This section is an opportunity for the Webmaster to expand on various thoughts about the episode. Excessively long thoughts will be placed in separate essays.
In this section, the Webmaster will either raise issues that do not make sense, or explain issues that other people thought did not make sense. Sometimes, these explanations will be what some people call "fanwank."
This section will contain a short analysis of important characters or romantic relationships that died or ended in the episode. The analyses will vary from a summary of that character's arc on the show to the Webmaster's impressions of the character. Characters who leave town but may come back will be addressed in a similar Good-Byes section.
This section will discuss DVD extras tied to the episode in question and accessible from the episode's menu. More general extras—such as featurettes, photo galleries, and outtake reels—will be addressed in a separate page. In general, the description will summarize the extra, discuss it, and note any spoilers for future episodes in the extra. General featurettes will also contain a list of people interviewed as a record on who does or does not participate in them.
This section contains a list of the best and most important quotes from the episode. Special emphasis will be places on quotes that best exemplify some of the specific rating categories above such as the funniest quotes, the most dramatic quotes, and the quotes that best exemplify the characters' personalities.
This section describes instances in which important characters are in peril and how the instances were resolved. Peril is relative to each character's abilities. For example, there will be situations in which Willow would be in peril but Buffy would not be.
This section counts the number of kills that could be attributed to each character. A character gets credit for a kill if either the kill or the body is on screen or immediately off screen. When the exact name of the killer is unclear, the kill can be credited to a group (e.g., "Anonymous Vampires"). When a large group is killed, the number represents a count of the entities based on the largest number of identifiable entities in a screenshot or a pan. These are usually rough estimates.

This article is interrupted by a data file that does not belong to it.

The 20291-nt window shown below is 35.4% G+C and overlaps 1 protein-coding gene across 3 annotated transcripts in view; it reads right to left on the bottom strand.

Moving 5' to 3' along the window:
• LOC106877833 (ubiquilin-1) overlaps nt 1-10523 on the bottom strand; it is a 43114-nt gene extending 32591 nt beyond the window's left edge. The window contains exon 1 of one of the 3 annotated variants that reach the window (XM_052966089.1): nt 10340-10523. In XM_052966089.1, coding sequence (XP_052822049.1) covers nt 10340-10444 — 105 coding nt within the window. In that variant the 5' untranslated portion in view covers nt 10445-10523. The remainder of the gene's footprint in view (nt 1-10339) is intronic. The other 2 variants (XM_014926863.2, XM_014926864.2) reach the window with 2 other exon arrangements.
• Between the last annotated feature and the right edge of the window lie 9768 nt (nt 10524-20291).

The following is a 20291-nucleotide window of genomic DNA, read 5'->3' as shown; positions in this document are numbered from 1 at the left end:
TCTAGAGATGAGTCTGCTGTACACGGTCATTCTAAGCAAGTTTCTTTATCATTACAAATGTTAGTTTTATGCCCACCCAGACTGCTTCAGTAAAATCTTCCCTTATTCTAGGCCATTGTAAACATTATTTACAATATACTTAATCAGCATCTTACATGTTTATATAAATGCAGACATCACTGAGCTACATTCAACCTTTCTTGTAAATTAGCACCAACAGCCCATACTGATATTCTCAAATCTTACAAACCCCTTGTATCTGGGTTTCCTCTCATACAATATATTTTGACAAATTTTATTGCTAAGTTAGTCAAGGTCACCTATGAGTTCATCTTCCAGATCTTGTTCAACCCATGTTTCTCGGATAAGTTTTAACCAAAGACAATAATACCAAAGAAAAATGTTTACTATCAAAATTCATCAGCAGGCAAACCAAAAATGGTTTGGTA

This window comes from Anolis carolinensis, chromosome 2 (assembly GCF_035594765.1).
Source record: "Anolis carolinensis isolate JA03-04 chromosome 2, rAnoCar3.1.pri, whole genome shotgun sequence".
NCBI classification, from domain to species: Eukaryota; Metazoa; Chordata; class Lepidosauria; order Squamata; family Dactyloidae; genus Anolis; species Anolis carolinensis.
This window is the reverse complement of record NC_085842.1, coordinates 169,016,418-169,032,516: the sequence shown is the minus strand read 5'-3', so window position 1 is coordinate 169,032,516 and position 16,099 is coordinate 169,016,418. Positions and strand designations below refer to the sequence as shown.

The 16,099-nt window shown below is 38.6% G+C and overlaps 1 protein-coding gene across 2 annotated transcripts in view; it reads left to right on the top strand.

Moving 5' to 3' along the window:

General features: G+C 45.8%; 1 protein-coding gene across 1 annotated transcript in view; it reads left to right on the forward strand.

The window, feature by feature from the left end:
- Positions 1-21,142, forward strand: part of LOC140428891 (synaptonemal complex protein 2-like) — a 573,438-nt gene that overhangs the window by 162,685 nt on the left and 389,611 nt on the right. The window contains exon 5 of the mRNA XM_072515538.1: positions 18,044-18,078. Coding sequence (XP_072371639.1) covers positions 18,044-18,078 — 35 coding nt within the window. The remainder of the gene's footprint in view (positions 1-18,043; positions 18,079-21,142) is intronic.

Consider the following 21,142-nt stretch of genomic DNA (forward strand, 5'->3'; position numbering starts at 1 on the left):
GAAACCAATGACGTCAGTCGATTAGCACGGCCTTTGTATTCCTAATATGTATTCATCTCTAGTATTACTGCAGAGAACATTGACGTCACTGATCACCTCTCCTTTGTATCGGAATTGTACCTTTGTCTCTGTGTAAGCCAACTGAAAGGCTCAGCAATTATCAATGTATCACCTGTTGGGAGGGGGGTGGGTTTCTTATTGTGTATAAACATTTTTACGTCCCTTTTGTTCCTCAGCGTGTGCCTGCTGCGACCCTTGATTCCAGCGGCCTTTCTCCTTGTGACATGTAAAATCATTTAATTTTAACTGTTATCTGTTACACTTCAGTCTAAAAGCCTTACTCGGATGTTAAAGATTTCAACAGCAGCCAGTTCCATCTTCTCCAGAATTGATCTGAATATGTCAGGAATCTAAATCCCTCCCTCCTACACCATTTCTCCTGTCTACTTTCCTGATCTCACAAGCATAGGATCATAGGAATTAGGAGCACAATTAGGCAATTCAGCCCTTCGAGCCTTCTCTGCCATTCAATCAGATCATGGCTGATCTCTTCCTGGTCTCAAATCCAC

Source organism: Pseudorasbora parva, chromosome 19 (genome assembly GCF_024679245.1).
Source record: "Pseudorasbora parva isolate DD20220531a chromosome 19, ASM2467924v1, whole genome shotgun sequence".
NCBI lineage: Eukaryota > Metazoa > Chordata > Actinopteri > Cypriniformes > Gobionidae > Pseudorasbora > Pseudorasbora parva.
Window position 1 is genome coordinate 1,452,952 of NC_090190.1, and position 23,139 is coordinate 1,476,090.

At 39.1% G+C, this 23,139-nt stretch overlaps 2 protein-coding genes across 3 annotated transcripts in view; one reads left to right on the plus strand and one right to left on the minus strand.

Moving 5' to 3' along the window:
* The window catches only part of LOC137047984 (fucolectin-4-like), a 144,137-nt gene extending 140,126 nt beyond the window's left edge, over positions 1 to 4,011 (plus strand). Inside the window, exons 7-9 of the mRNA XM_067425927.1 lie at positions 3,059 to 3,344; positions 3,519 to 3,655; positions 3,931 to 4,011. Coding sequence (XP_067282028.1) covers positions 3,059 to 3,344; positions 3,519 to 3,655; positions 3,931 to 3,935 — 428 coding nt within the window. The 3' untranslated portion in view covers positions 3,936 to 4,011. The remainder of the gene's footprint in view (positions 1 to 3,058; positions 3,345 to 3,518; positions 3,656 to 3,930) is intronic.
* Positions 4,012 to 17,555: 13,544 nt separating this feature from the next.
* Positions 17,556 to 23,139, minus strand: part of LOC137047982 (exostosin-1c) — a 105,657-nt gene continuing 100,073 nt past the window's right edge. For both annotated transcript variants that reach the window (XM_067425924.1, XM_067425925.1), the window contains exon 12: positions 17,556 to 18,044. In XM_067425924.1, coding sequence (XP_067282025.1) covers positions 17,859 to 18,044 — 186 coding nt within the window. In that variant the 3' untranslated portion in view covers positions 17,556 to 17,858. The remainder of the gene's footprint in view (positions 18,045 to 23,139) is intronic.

This category represents cases in which evil entities are alive and at large at the end of an episode. An evil human would not be considered to have escaped if she or he is alive but incarcerated at the end of the episode, nor would any character who is incapacitated or who repents evil by the end of the episode.
This category lists each time someone refers to a character who is either dead or has left town. This does not include episodes in which such a character appears, such as when a character who has left Sunnydale decides to return. It also does not include characters who are still around and could be in the episode but do not happen to be in the episode in question.
The reason for this category is a major spoiler. Highlight the following space to find out only if you have seen all 144 episodes of the show. This category came about because of many fans' frustration at how quickly the characters seem to have forgotten Tara after she died. This count allows me to compare the number of times that Tara is mentioned after she died to the number of times that other key characters such as Angel or Drusilla are mentioned after they left town.
Much of what occurs in the show would not make sense in a universe in which guns or police exist. For example, a vampire with a gun should easily be able to defeat Buffy. The police should try to handle larger crises. This category counts times in which the show acknowledges the existence of guns or police, regardless of whether they appear on screen.
Like most superheroes, Buffy and the other characters consider themselves above the law. They routinely make both minor and serious breaches of the law. This category counts all instances in which the important characters engage in criminal behavior. It is based on the assumption that the law applies to and protects only humans. Actions committed by and against vampires and other demons will not count unless the vampires or other demons explicitly have human souls.